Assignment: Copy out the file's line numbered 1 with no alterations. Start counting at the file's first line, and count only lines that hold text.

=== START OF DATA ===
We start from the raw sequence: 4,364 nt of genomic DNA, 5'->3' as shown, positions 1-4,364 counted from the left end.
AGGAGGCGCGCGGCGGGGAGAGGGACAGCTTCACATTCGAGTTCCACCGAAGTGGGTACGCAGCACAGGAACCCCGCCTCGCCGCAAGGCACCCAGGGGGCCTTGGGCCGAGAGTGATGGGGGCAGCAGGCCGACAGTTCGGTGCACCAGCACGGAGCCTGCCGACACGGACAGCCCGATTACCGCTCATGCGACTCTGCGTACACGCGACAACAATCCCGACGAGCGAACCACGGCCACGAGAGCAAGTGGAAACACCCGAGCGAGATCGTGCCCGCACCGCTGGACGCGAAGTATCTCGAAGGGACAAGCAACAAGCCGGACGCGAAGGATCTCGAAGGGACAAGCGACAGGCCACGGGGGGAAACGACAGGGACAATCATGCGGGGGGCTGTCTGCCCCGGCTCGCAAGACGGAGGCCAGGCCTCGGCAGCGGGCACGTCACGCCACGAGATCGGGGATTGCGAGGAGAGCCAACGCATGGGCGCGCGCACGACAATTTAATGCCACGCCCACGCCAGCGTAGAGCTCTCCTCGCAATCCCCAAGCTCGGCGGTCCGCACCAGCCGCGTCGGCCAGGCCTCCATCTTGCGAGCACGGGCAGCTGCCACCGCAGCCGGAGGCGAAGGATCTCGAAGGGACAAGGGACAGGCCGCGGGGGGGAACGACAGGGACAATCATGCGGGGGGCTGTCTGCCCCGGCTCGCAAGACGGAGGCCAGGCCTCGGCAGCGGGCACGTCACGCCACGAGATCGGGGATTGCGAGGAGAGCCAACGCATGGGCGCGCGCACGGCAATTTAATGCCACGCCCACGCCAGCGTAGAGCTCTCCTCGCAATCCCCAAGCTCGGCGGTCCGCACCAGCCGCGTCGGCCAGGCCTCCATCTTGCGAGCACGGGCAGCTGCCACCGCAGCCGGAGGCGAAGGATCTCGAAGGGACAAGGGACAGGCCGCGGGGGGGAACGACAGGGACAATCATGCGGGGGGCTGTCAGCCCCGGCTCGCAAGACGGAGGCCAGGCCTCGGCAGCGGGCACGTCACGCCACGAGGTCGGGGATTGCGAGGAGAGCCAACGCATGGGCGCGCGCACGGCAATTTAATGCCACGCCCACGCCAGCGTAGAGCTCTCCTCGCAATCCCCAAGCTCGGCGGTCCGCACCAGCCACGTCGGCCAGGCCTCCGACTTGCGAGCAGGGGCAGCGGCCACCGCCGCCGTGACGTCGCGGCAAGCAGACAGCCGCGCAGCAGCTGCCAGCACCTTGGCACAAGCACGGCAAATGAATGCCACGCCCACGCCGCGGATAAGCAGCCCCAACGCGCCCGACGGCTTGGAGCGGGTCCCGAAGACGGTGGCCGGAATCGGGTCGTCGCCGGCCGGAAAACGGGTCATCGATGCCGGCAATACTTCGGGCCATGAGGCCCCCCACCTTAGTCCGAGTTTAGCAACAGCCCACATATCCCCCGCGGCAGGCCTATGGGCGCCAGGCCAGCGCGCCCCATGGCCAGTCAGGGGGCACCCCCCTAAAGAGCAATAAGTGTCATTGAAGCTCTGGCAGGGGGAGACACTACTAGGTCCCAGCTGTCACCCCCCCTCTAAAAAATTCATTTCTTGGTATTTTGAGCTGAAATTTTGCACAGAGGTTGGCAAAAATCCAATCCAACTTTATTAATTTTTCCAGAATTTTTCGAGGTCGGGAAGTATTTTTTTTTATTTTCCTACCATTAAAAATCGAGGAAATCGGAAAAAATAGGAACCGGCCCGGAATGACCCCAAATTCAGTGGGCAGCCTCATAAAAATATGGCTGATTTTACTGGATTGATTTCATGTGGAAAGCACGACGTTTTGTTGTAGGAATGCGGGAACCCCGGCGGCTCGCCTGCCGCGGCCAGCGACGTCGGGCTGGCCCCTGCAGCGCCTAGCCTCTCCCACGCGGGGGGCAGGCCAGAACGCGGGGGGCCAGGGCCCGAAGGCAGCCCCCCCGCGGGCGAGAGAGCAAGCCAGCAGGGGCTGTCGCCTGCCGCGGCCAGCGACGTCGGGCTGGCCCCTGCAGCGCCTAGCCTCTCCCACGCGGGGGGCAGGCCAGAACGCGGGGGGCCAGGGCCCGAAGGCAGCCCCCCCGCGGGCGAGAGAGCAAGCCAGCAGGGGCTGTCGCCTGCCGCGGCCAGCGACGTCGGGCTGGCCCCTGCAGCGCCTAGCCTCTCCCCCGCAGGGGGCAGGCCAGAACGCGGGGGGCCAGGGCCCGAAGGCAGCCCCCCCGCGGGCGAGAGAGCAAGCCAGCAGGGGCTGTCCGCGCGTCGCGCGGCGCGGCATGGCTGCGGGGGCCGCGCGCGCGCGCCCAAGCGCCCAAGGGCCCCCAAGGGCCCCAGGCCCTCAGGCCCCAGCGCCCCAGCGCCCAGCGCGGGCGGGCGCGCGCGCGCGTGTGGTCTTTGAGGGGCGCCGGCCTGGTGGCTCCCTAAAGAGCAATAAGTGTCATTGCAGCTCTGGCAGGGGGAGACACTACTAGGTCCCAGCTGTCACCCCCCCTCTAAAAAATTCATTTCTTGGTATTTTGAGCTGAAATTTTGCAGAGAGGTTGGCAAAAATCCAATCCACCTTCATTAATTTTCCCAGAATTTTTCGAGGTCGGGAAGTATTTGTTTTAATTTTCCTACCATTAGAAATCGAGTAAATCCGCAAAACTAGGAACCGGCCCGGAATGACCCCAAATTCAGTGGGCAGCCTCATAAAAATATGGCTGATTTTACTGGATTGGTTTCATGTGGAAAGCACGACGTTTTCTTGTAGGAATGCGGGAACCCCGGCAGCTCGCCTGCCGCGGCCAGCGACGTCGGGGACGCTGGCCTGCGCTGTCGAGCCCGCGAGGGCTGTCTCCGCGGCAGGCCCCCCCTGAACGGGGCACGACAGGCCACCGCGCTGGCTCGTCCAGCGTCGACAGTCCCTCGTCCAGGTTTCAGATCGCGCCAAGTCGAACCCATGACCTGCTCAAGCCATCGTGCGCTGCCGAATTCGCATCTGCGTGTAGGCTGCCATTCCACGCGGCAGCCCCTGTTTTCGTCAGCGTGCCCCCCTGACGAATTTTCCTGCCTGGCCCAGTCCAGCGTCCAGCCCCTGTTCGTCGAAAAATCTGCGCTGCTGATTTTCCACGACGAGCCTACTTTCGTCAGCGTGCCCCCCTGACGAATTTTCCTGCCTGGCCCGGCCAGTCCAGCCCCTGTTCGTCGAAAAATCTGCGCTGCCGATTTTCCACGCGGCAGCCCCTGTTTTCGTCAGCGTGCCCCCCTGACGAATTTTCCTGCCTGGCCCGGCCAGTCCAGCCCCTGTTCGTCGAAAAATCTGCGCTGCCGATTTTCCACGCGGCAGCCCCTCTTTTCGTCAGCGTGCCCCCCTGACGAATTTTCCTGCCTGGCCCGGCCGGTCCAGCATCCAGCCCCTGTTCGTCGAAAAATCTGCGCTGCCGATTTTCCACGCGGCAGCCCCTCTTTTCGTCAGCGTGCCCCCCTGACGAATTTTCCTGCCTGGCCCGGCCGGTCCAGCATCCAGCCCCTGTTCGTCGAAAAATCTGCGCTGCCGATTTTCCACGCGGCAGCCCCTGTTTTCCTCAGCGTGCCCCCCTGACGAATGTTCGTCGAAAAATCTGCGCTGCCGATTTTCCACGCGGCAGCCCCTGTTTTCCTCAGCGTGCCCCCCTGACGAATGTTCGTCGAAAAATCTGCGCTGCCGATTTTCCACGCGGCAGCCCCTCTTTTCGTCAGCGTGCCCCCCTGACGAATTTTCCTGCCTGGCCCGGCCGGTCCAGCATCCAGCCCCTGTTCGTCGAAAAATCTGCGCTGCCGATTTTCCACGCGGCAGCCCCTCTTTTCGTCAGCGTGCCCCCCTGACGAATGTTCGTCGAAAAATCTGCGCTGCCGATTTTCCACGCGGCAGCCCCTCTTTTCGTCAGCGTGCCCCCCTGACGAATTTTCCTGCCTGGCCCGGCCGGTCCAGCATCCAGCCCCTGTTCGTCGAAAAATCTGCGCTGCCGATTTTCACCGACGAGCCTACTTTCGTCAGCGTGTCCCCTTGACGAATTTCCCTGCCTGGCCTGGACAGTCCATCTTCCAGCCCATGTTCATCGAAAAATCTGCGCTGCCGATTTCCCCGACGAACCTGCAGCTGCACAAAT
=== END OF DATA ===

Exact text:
We start from the raw sequence: 4,364 nt of genomic DNA, 5'->3' as shown, positions 1-4,364 counted from the left end.